In fact, Gameloft was very wise in porting this game to the iPhone platform. As far as traditional-style games on Apple (s aapl) portables go, control issues can tend to muddy an otherwise well-developed user experience. Innovative platform-targeted titles like Rolando escape these nagging issues, but a straight-up hack-and-slash RPG is a different fish. Read More about Dungeon Hunter: Gameloft Continues Its “Homage” Hit Parade
Arcade bowling style games are very popular. In the real world, skee-ball is probably the most recognized of these. In the iPhone world there have been several who have risen to the challenge, but Ramp Champ, the newest game from The Iconfactory and DSMediaLabs, brings a very interesting and addictive twist to this genre.
Boasting an interface designed by The Iconfactory (and award-winning designer Louie Mantia), Ramp Champ takes traditional skee-ball and throws it down in a series of four stylized arcade games, based on the idea of flicking balls at targets of varying points. Right out of the proverbial box, users can play a variety of mini-games, including ones set in a clown environment, an underwater environment, an arcade-style outer space environment or, for Apple fanboys out there, a classic “Icon Garden” style setting. Unlike traditional skee-ball, each environment has multiple targets of varying weight as well as hidden easter eggs. Read More about App Review: Ramp Champ
The first week of September has seen a deluge of new arrivals at the App Store. It’s time for me to search through the latest releases for iPhone and hand-pick my recommendations for the past seven days.
This week I’ve been looking at Button, Facebook, BlogPress and Quicksilver.
One of my favorite sci-fi novels, “Better Than Life,” oscillates between a deep space distopia and an almost perfect Earth as it follows the surviving crew members of the Red Dwarf mining ship. It’s soon revealed that the crew’s collective vision of Earth is actually a highly addictive massively multiplayer online game beamed directly into their brains, leaving their real bodies in a seemingly catatonic state. Rather than take a giant leap towards this sinister style of multiplayer gaming, Button instead takes baby steps. There’s a big button, everyone around the world sees the button, when the button lights up you must push the button, sometimes you win a prize, usually you don’t. Button is effectively a nonsensical distraction that seems to tickle just the right bit of your brain. Plus, you can ramp up the futility by playing as a team. I’ve created a special team called tab just for readers of TheAppleBlog, come join my group and let’s push buttons together. Read More about Weekly App Store Picks: September 5, 2009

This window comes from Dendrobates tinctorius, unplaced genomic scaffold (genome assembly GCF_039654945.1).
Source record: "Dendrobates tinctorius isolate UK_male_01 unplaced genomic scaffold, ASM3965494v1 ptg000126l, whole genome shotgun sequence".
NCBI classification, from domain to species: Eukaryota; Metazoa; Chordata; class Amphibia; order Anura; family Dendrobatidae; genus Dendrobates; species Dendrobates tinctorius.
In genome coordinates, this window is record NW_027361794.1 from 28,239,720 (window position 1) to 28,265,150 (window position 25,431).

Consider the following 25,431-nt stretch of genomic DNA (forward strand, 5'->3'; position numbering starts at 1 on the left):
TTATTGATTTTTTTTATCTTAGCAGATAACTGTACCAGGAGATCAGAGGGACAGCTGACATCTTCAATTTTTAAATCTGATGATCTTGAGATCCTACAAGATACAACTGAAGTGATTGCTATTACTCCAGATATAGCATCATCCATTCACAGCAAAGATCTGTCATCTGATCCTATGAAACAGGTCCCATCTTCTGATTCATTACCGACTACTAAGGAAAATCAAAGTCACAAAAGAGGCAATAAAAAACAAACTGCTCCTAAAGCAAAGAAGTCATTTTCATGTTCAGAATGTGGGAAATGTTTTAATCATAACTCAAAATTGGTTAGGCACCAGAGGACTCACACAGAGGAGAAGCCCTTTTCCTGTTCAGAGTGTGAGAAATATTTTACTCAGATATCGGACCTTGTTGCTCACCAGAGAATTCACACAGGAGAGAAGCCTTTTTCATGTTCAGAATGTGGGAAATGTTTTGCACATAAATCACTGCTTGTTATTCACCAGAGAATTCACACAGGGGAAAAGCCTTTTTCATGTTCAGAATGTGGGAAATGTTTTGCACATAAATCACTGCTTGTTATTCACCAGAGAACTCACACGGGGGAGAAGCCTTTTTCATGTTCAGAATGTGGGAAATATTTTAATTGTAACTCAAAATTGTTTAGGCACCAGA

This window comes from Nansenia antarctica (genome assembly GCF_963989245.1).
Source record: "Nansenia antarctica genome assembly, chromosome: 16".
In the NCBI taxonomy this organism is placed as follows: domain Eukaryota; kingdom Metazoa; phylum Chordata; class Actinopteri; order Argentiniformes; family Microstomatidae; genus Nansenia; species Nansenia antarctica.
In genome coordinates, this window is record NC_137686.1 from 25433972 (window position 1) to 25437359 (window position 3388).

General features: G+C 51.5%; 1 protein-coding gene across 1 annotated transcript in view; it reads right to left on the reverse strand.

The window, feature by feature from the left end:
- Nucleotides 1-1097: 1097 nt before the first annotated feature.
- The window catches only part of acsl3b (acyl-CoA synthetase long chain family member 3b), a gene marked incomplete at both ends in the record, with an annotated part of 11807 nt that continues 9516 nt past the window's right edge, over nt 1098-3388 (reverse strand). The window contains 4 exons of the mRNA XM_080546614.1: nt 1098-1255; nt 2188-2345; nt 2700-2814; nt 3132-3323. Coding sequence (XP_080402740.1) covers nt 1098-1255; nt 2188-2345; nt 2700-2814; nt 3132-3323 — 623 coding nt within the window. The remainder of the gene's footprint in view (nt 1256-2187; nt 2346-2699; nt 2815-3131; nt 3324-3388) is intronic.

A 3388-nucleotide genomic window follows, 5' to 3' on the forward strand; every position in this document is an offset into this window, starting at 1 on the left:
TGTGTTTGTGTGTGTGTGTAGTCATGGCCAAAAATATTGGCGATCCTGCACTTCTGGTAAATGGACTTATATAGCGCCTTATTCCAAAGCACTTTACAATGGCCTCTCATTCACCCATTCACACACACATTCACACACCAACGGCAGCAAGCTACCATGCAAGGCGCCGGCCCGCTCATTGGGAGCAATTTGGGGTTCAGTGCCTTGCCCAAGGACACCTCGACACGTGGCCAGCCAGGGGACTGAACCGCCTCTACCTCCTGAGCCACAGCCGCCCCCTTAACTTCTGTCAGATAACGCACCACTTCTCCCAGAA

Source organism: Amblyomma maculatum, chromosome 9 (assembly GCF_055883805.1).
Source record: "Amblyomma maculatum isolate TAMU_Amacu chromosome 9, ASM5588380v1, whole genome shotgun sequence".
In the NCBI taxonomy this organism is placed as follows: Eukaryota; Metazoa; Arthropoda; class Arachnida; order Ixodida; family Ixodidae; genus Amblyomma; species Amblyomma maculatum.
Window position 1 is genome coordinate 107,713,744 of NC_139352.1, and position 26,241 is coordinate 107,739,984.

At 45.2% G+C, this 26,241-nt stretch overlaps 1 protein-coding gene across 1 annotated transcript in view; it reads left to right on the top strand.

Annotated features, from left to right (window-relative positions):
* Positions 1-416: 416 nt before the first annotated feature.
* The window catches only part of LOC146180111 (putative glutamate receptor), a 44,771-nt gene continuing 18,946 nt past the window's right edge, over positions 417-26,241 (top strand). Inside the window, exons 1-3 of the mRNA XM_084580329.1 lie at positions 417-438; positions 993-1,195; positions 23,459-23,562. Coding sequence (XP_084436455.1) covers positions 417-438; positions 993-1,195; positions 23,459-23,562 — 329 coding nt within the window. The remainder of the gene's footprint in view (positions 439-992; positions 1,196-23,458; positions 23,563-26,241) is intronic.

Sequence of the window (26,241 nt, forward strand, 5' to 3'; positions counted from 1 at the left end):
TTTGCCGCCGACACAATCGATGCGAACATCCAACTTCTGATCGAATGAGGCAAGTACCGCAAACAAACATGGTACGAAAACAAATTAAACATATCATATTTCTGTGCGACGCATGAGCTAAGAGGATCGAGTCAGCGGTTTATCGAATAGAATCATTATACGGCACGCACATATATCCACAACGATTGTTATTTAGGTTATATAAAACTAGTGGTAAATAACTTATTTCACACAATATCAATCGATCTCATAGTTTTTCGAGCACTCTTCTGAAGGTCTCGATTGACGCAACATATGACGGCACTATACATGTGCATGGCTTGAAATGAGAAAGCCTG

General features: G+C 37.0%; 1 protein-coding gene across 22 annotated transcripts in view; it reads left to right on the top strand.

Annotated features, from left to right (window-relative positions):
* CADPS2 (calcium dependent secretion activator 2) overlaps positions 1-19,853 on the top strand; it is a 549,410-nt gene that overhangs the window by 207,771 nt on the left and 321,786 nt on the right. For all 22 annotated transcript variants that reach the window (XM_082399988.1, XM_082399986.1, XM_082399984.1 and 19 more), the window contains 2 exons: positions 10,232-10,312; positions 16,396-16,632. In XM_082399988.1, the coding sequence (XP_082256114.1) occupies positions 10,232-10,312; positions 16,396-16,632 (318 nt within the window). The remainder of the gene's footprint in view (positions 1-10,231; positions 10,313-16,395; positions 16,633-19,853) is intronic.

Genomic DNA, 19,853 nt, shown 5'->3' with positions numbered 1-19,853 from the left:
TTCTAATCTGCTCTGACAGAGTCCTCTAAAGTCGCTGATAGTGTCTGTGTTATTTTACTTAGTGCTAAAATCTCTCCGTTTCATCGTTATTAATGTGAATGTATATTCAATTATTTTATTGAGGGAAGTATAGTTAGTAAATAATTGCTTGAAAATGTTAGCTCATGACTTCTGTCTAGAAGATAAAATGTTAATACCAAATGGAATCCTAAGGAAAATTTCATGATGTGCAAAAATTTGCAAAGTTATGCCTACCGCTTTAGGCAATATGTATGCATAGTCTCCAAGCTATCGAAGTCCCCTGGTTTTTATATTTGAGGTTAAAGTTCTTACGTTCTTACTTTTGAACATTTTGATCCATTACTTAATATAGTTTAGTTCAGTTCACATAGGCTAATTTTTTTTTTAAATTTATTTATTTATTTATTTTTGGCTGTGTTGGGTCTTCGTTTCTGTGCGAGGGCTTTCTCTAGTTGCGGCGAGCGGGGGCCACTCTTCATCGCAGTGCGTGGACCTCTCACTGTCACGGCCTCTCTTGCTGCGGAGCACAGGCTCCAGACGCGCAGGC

It’s time to take a look at my recommendations for the iPhone, hand-picked from the week’s App Store releases.
This week I’ve been looking at Gomi, Ustream 3GS Recorder, Simon the Sorcerer and Minigore.
I’ve been waiting for Gomi for what seems like an absolute age now. The game’s developer, Bovine Dragon, is a regular tweeter and so when I woke up this morning to read that Gomi had finally been approved by Apple (s aapl) and released to the App Store, without even rolling out of bed, I immediately purchased the app. I’ve mentioned it a few times over the past few months, but to recap over the premise, the game blends Katamari Damacy object-rolling with planet hopping à la Mario Galaxy. The graphics are so lo-fi they look to be drawn using MS Paint on an old IBM running Windows ’98. It’s charming, fun from the start and really easy to get to grips with. Plus, for two bucks you get over 140 levels, eight minigames and loads of achievements and unlockables. Read More about Weekly App Store Picks: August 8, 2009
For its latest title, EA (s erts) has brought Bioware’s Mass Effect to iPhone. This installment builds on the story from the original critically acclaimed console game.
Set in the same universe as the original console game, Mass Effect Galaxy features a rich story peppered with action-packed gunplay.
As you’d expect with a game set in the Mass Effect universe, the game is driven by a strong plot, leading you from one shoot out to the next. Imagine an episode of 24 set in outer-space featuring feuding alien races, with you as an intergalactic Jack Bauer. Read More about App Review: Mass Effect Galaxy